# Reduction of Order no independent or dependent variable

• gremmie
In summary, I am still missing something and I am not sure what it is. Can you help?[/quote]In summary, you are still missing something in your solution to the homework equation. You are welcome for help.
gremmie

## Homework Statement

y'' +(y')^2 = 6(y') -9

u = y'
u' = y''

## The Attempt at a Solution

equation from 1 becomes

u' + U^2 = 6u - 9

du/dx + u ^2 = 6u-9

du/dx = -u^2 + 6u -9

du/dx = -(u^2 +6u - 9)

du/dx = -(u-3)^2

du/(u-3)^2 = - dx

integrate both sides

1/(u-3) = x

sub in dy/dx

1/(dy/dx -3) = x

from this point I've tried multiple ways to get dy and dx separated but I am not doing something right... thanks for the help

gremmie said:

## Homework Statement

y'' +(y')^2 = 6(y') -9

u = y'
u' = y''

## The Attempt at a Solution

equation from 1 becomes

u' + U^2 = 6u - 9

du/dx + u ^2 = 6u-9

du/dx = -u^2 + 6u -9

du/dx = -(u^2 +6u - 9)
Typo above. It should be -(u^2 - 6u + 9)
gremmie said:
du/dx = -(u-3)^2

du/(u-3)^2 = - dx

integrate both sides

1/(u-3) = x
You're missing the constant of integration. Also, instead of substituting dy/dx as you're doing in the next step, solve for u, then substitute.
gremmie said:
sub in dy/dx

1/(dy/dx -3) = x

from this point I've tried multiple ways to get dy and dx separated but I am not doing something right... thanks for the help

Ah yep sure did have a typo ...thanks ...sorry first time posting...yep i left my constant of integration off as well..

Ok so picking up where i left off but this time solving for u
1/(u-3) = x +C

1 = (u-3)(x+C)
ux+uc = 1 + 3C +3x
u(x+C) = 1+3C +3x

u = (1+3C +3x)/(x+C)
sub for u
dy/dx = (1+3C +3x)/(x+C)

dy = (1+3C +3x)/(x+C) dx

u sub u = x+c
du = dx

Integral (3u+1)/u

s sub
s = 3u+1
ds = 3du

integral s/(s-1)

integral 1 + 1/(s-1)

integral 1 +integral 1/(s-1)

p sub for 1/(s-1)

thus integral dp/p

evaluate integrals

s +lnp + C2(2nd constant of integration)

sub back

s + ln(s-1) +C2

3u + 1 +ln(3u+1-1) +C2
3u + 1 +ln(3u) +C2

3(x+C) +1 +ln(3x +3C) +C2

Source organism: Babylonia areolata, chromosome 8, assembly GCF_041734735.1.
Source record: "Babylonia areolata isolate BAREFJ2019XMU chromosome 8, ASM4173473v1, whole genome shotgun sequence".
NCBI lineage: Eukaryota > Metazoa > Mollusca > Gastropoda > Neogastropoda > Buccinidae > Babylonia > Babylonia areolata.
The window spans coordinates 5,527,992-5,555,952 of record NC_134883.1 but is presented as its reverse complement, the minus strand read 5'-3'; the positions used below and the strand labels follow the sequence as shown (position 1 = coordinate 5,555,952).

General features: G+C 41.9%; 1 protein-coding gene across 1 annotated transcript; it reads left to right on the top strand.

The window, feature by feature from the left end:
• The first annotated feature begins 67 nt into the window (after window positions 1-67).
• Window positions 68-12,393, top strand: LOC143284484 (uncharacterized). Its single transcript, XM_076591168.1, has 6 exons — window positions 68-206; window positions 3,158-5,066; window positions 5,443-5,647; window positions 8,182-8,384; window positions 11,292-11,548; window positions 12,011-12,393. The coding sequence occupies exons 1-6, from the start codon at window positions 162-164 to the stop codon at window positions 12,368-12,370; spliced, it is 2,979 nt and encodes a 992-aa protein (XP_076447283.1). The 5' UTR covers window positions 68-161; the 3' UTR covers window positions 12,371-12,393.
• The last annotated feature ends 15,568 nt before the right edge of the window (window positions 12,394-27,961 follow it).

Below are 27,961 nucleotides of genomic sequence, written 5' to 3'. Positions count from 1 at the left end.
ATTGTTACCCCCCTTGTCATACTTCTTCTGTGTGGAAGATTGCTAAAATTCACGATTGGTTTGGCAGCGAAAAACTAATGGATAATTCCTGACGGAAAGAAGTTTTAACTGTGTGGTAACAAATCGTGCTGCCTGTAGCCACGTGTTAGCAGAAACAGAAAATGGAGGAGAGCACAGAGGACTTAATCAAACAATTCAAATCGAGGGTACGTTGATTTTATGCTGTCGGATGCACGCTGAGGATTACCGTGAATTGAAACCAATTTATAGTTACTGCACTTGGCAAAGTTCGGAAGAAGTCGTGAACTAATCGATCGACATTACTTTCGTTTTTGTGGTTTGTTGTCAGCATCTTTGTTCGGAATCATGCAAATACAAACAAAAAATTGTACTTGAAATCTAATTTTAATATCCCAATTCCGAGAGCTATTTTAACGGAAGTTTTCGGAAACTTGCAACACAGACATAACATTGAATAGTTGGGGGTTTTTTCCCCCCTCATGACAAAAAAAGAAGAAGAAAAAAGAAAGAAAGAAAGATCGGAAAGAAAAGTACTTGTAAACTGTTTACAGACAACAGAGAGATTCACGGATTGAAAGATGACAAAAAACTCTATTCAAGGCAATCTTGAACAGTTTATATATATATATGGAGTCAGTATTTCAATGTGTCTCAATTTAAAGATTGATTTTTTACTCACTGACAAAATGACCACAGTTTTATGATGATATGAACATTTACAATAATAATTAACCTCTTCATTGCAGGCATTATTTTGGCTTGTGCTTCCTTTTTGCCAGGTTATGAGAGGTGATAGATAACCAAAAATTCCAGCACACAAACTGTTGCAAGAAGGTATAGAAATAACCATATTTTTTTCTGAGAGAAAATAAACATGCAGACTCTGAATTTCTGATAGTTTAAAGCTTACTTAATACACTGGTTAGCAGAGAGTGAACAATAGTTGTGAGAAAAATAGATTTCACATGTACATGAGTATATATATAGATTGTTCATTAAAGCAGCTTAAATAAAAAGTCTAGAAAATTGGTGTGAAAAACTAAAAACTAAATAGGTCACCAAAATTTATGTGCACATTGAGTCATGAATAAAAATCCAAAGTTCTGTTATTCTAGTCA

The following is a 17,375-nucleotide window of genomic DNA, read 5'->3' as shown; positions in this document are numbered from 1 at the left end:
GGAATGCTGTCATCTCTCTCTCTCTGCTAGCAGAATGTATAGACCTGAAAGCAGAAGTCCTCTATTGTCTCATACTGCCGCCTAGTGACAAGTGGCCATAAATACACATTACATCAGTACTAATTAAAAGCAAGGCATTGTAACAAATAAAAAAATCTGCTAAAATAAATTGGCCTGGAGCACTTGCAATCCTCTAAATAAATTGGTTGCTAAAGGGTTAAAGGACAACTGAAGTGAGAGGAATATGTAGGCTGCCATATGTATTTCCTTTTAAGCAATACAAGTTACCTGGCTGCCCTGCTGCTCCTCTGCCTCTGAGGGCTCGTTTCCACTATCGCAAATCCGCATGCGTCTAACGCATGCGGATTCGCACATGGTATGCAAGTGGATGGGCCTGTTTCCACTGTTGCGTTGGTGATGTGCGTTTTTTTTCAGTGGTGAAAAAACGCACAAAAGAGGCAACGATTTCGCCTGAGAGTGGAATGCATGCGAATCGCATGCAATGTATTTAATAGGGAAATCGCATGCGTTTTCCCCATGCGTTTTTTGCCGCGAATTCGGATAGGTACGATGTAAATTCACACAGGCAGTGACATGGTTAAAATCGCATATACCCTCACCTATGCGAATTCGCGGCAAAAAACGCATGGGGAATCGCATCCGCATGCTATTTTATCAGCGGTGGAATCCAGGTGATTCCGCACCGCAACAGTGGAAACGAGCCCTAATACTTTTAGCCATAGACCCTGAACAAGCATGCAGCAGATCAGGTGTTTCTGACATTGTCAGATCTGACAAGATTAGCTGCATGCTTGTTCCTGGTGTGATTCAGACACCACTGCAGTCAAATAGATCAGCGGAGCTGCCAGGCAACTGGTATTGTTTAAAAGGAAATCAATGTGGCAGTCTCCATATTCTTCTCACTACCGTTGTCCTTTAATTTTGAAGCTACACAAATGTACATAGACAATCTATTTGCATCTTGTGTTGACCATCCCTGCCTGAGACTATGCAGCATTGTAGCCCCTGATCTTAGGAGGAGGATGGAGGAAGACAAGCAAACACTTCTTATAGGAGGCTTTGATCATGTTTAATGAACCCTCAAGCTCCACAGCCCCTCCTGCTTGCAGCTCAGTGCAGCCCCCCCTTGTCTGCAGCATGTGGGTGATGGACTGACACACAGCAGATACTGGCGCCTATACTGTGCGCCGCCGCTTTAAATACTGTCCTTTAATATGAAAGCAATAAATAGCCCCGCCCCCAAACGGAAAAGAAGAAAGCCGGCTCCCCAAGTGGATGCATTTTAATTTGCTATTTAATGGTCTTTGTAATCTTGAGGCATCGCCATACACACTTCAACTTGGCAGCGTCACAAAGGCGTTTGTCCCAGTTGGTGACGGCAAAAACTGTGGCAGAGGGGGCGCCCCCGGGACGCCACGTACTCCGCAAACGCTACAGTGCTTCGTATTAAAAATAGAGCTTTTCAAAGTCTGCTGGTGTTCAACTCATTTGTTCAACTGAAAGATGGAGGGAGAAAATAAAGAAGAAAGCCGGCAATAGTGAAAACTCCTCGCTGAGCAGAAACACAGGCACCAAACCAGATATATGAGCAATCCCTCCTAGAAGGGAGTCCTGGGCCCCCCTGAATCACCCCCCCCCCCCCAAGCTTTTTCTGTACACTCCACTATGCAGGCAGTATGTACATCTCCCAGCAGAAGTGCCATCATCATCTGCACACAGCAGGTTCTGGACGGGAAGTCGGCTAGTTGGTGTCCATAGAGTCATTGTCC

so
y= 3x + 3C +1 +ln(3x+ 3C) +C2

the answer listed is : y = 3x +ln(x+C) +C2
So i see that I am on the right track ... but I am still missing something again .. thanks

gremmie said:
Ah yep sure did have a typo ...thanks ...sorry first time posting...yep i left my constant of integration off as well..

Ok so picking up where i left off but this time solving for u
1/(u-3) = x +C

1 = (u-3)(x+C)
ux+uc = 1 + 3C +3x
u(x+C) = 1+3C +3x
You sure took the long way around. Starting from your first equation,
1/(u-3) = x +C
==> u - 3 = 1/(x + C)
==> u = 3 + 1/(x + C)

Undoing the substitution,
dy/dx = 3 + 1/(x + C)
==> dy = [3 + 1/(x + C)]dx
==> y = 3x + ln|x + C| + D

gremmie said:
u = (1+3C +3x)/(x+C)
sub for u
dy/dx = (1+3C +3x)/(x+C)

dy = (1+3C +3x)/(x+C) dx

u sub u = x+c
du = dx

Integral (3u+1)/u

s sub
s = 3u+1
ds = 3du

integral s/(s-1)

integral 1 + 1/(s-1)

integral 1 +integral 1/(s-1)

p sub for 1/(s-1)

thus integral dp/p

evaluate integrals

s +lnp + C2(2nd constant of integration)

sub back

s + ln(s-1) +C2

3u + 1 +ln(3u+1-1) +C2
3u + 1 +ln(3u) +C2

3(x+C) +1 +ln(3x +3C) +C2
so
y= 3x + 3C +1 +ln(3x+ 3C) +C2

the answer listed is : y = 3x +ln(x+C) +C2
So i see that I am on the right track ... but I am still missing something again .. thanks

[/quote]

ah man i sure did... Well thanks for your help! I knew there had to be an easier way! everyone in class got this problem done in class an I've been messing with it for about 2 weeks! Again, Thank You.

## 1. What is reduction of order in scientific terms?

Reduction of order is a mathematical technique used to find a second solution to a differential equation by reducing its order. This method is commonly used in physics and engineering to solve complex equations with multiple variables.

## 2. How does reduction of order work?

Reduction of order involves substituting a new variable into the original equation, which reduces the order of the equation by one. This new variable is typically a function of the original independent variable, and by solving for it, we can find a second solution to the differential equation.

## 3. What is the significance of reduction of order in scientific research?

Reduction of order is an important tool in scientific research as it allows for the simplification of complex differential equations. By finding a second solution to an equation, we can gain a better understanding of the behavior and relationships between variables in a system.

## 4. Can reduction of order be used for any type of differential equation?

No, reduction of order can only be used for certain types of differential equations, specifically those that are linear and homogeneous. This means that the dependent variable and its derivatives appear only in linear combinations in the equation.

## 5. Are there any limitations or drawbacks to using reduction of order?

One limitation of reduction of order is that it only provides a second solution to a differential equation, which may not be enough to fully understand the behavior of a system. Additionally, this method can only be used for equations with specific characteristics, making it limited in its applicability.

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